¶ 9 The claimant then testified, that once he finished his trip sheets, he gathered his clothes and a souvenir coffee cup. As he exited the truck, his foot slipped off the step and he lost his balance and fell. The claimant testified that he attempted to hold on to the truck with his right hand to prevent himself from falling but was unsuccessful and landed on his left hip and left elbow. Upon falling, he immediately felt pain in his ribs and left shoulder and was unable to move his left arm. He heard something rip and snap in his left shoulder. The claimant stated he was unable to stand up at first, but after 20 minutes, he was able to stand. His wife took him to the emergency room at Provena Covenant Medical Center.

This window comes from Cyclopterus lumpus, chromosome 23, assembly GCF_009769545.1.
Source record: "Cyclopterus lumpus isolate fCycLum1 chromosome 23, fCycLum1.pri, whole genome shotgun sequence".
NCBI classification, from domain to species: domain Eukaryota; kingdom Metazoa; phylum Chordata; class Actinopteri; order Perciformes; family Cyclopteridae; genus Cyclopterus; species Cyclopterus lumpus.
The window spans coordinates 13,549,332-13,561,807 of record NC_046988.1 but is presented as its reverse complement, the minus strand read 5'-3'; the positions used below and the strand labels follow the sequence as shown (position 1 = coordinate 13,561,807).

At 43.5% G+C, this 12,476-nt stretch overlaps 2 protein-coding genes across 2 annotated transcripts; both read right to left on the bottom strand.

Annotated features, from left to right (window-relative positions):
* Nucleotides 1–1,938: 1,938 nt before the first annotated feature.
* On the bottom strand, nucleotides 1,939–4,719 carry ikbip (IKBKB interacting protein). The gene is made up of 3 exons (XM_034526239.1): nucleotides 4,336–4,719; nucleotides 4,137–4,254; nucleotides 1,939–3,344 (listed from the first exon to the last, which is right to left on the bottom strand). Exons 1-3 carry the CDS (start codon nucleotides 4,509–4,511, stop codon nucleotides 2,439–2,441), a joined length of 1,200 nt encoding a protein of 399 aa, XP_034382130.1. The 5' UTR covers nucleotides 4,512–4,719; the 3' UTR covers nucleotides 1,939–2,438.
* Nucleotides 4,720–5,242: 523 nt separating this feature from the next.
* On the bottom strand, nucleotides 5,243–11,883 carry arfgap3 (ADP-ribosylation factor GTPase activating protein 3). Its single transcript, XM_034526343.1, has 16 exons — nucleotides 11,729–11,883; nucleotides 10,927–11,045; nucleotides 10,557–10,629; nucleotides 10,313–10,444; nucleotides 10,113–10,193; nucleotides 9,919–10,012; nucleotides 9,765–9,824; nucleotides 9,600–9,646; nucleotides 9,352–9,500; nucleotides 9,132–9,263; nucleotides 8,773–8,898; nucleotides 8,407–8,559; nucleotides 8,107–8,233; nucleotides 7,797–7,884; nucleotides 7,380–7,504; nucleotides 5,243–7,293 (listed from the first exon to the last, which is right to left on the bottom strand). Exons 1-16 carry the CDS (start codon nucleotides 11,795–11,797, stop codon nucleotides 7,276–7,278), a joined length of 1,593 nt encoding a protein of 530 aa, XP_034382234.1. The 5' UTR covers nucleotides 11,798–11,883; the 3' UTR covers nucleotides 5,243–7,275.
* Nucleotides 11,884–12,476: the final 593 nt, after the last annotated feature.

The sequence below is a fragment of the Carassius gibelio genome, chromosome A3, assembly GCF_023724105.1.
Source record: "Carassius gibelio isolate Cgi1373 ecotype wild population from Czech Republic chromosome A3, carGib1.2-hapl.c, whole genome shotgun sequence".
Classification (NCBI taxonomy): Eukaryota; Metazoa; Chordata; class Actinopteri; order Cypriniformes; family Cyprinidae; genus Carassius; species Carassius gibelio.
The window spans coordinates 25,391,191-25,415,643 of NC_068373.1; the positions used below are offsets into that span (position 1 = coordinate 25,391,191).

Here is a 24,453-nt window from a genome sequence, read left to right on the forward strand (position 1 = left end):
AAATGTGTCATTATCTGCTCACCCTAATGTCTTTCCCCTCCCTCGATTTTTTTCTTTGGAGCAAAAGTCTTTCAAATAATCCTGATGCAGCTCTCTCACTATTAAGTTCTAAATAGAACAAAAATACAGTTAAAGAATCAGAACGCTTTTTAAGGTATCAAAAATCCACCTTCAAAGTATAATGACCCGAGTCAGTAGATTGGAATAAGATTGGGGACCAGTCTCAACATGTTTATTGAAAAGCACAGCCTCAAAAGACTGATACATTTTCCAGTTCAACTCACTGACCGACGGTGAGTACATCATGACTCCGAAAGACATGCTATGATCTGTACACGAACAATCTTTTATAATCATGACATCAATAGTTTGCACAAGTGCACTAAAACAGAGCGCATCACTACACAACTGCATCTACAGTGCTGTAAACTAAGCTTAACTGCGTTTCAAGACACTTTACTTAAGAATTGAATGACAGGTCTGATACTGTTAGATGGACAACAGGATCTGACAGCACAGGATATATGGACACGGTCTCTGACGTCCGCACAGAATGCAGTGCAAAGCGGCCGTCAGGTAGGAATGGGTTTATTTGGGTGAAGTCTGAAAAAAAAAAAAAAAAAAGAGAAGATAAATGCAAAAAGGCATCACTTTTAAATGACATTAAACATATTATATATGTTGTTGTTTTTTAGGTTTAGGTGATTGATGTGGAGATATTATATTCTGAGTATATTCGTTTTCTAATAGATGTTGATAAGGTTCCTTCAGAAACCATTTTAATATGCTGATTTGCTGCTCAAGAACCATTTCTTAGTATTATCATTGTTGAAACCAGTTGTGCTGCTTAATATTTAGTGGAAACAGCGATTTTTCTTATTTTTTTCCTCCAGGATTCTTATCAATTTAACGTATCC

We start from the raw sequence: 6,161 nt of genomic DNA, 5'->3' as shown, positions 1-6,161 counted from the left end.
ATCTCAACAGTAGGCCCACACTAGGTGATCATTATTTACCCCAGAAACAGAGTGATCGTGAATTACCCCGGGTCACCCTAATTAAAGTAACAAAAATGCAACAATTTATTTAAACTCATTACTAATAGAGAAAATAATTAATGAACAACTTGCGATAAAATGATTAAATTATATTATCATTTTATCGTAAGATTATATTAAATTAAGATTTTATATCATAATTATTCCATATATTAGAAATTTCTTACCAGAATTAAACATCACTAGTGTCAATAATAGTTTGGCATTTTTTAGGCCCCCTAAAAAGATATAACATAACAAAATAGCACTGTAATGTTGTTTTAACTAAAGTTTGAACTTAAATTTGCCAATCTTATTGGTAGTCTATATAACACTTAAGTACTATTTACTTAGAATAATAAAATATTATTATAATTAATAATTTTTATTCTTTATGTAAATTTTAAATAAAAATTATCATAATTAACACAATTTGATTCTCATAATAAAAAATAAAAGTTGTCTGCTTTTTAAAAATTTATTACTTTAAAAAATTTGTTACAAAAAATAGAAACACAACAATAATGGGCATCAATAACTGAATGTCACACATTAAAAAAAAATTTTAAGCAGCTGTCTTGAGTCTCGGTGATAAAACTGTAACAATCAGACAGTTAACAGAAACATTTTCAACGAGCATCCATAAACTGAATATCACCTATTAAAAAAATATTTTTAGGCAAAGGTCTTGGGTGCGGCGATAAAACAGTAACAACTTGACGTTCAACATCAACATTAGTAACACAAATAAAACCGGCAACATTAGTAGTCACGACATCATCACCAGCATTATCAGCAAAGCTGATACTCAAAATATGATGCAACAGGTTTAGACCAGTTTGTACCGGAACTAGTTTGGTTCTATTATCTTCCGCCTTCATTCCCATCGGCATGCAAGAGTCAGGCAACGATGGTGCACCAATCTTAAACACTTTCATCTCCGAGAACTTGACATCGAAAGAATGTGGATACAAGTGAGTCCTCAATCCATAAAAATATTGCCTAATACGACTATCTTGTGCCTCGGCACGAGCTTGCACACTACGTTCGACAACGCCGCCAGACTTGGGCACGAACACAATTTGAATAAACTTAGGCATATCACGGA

¶ 10 The claimant testified that he was diagnosed with contusions to the left shoulder and elbow. X-rays taken of his shoulder showed no fractures or other abnormalities. About three months after the accident, the claimant presented to Dr. James Hensold at Christie Clinic reporting pain in his left shoulder and problems raising his left arm. He reported a history of arthritis and noted he was taking Mobic, Ibuprofen, and Tylenol regularly. The claimant was diagnosed with arthralgia. On July 30, 2010, an MRI revealed a full thickness rotator cuff tear, partial tears of the infraspinatus and subscapularis tendons, and a partial subluxation of the biceps tendon. Based on these results, the claimant was referred for an orthopedic surgical evaluation with Dr. Edward Kolb at Orthopedics of Illinois. On September 20, 2010, Dr. Kolb recommended left shoulder arthroscopy with rotator cuff repair. On September 30, 2010, the claimant had such surgery. The postoperative findings included a left shoulder rotator cuff repair, left shoulder SLAP tear, impingement syndrome, and anterior labral tearing. Dr. Kolb referred the claimant to physical therapy. After completing physical therapy, Dr. Kolb released the claimant for work effective February 14, 2011. However, due to the claimant’s reports of discomfort with overhead activities, he was referred for a functional capacity evaluation.